Sharp and Space Grotesk in use for a cryptocurrency website


Serif typefaces emphasize traditional craftsmanship and formality, commonly used in body text for books, newspapers and magazines.

Icons paired with a serif typeface should convey tradition and elegance, so refined details and moderate contrast will be highly suitable.

Following the same logic previously described, Ultimate and Core would still be perfectly valid options to combine with a serif typeface due to their great versatility. In this case, the aim would be to draw attention away from the icons in favor of the project as a whole.

Similarities between Ultimate and EB Garamond

In the case of Ultimate, an old-style serif typeface such as EB Garamond would a very good choice to convey that sense of tradition. But even with a seemingly more limited style, we still have great alternatives that can help us achieve the reliability we're trying to communicate, like Cormorant, Cardo or Sabon.

Ultimate and EB Garamond in use for a newsletter
Similarities between Core and Merriweather

As for Core, a transitional serif typeface like Merriweather seems more suitable due to its higher contrast and more symmetrycal design, creating a combination that, despite its seriousness, can be perceived as modern. And, as usual, take a quick look at Domine, Spectral or Signifier in case you're looking for alternatives.

Core and Merriweather in use for a search bar

But we also have sets that not only might be more suitable, but were originally conceived to work with a serif typeface. Like Platinum, which was especially designed for high-end brands and it's characterized by the use of a thin stroke, concave curves and pointed arcs, which gives it an elegant and classic look.

Similarities between Platinum and Boska

Platinum is a more versatile icon set than it might seem at first glance, but didone typefaces like Boska are a perfect match due to their inherent sophistication. If you want to follow this high-end concept, you might also want to take a look at Prata, Marcellus or Domaine.

Platinum and Boska in use for a client presentation

Guidance is Platinum's sibling, but it uses convex curves instead of concave and there's a greater contrast between these and the straight lines. In addition, it's a set intended for use in signage projects. You never know when it might come in handy, especially considering that it's completely free.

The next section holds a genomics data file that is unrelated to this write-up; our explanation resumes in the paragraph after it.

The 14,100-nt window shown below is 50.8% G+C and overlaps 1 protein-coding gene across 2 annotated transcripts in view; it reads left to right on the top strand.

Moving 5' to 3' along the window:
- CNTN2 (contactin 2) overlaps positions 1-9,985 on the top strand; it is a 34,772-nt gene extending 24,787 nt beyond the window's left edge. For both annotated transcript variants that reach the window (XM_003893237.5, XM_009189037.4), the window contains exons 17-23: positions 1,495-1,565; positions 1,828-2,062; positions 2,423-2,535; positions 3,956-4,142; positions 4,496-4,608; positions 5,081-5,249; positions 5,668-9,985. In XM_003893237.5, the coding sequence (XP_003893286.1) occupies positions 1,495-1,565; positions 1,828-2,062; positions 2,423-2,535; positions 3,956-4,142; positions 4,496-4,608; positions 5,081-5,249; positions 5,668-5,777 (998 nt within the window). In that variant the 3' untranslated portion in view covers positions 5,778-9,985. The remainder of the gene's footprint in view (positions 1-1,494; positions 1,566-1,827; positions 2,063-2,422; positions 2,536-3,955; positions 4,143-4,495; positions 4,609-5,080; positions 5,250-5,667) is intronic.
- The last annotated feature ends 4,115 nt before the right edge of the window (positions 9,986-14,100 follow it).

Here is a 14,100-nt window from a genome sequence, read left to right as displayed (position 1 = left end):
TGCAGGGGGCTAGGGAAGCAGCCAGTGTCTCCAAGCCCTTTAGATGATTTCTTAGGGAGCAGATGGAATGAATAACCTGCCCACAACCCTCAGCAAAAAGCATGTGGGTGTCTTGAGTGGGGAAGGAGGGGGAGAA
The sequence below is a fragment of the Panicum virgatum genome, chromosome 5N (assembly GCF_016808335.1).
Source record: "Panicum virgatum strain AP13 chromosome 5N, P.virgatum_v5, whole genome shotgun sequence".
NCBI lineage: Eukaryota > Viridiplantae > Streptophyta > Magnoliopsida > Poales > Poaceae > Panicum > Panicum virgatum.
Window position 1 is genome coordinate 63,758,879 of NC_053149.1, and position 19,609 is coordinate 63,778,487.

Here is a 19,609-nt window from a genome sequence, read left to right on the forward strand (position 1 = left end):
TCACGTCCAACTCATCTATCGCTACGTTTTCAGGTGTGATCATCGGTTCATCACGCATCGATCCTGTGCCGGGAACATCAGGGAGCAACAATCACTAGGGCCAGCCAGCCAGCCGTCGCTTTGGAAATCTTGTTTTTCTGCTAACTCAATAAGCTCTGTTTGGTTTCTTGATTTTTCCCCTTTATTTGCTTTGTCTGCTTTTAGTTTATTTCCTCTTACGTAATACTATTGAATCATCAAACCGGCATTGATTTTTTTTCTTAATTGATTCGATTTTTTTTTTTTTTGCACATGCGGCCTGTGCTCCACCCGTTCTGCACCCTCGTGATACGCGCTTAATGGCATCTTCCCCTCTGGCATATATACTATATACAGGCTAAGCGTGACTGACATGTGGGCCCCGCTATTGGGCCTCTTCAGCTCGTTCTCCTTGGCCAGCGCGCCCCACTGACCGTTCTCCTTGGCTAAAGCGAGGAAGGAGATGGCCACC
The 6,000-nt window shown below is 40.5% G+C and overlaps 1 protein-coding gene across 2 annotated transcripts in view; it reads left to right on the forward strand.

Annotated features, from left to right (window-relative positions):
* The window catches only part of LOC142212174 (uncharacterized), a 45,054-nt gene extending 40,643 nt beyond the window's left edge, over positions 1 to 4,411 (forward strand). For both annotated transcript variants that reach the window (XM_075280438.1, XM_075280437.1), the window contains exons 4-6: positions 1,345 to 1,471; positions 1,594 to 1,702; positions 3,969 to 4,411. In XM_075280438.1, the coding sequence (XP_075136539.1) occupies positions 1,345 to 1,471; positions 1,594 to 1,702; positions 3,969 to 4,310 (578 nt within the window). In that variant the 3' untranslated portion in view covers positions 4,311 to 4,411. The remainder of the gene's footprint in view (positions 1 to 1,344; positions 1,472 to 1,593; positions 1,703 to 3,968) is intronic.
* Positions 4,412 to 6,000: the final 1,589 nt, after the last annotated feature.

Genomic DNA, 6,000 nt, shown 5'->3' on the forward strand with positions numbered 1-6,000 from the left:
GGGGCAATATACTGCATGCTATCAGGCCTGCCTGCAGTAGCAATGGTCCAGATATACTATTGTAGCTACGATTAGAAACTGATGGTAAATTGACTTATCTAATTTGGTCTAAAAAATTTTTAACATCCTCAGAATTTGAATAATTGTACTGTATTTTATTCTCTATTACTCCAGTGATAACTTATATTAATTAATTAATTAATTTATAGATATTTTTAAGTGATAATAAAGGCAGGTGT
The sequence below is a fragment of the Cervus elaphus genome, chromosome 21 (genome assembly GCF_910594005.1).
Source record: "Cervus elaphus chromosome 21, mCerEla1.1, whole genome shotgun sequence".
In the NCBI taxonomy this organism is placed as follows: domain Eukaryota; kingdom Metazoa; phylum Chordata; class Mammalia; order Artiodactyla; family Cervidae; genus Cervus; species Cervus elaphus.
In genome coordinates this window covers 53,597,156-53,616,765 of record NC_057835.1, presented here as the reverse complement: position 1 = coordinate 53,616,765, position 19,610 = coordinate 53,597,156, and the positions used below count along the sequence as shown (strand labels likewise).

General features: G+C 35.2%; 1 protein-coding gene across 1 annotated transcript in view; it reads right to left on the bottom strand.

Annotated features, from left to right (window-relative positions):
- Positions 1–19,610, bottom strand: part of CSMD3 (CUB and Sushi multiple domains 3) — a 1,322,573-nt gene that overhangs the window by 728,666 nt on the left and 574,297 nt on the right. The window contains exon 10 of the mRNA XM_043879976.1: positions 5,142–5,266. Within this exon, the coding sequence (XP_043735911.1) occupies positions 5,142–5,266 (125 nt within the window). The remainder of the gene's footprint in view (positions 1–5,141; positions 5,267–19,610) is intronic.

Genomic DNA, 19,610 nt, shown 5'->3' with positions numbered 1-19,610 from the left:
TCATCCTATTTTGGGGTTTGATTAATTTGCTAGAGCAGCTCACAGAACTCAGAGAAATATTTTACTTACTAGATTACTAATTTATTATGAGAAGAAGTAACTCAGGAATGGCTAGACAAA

Similarities between Guidance and IBM Plex Serif

Here we should be looking for fonts with a little less contrast and a more uniform structure, something contemporary but classy at the same time, just like IBM Plex Serif. Slab serif typefaces such as Arbutus Slab or organic designs like those of Alice or Woodland could also be great alternatives.

Guidance and IBM Plex Serif in use for a signage system


Monospaced typefaces have fixed-width characters, that's why they're widely used in coding and often associated with the digital world.

The icons used with a monospaced typeface should reflect simplicity and precision, with strict construction guidelines and a technical appeareance.

Here it's mandatory to mention Sharp again, as it's basically a set that was built with the intention of achieving the technical look mentioned above. Like Core, it comes in four different styles (Line, Solid, Duo and Flat), which allows us more freedom of choice.

Similarities between Sharp and Fira Mono

I'd venture to say that any monospaced font would be a great choice to combine with Sharp, but Fira Mono is as good a start as any, especially considering its angled terminations. But there are plenty of other options depending on your personal preferences, just like Space Mono or Spline Sans Mono.

Sharp and Fira Mono in use for a tech blog

But if you really want to enhance the retro-futuristic look of these typefaces, you could go for a set like Cyber. This is a very particular set that strictly uses straight lines and sharp angles, giving the icons a very unique touch for those looking to go a little further in terms of personality and brand recognition.

Similarities between Cyber and Kode Mono

A monospaced typeface suitable for Cyber would require a little more personality, that's why Kode Mono seemed such an obvious choice with those beveled angles and intricate details. Check out Azeret Mono for a more neutral option and Share Tech Mono for something a bit more retro.

Cyber and Kode Mono in use for a business card


Script typefaces mimic handwritten characters and they're mostly used to evoke a sense of personality, making them popular for invitations and greeting cards.

In the case of script typefaces, the icons should mimic the fluidity and organic style of the handwritten letterforms.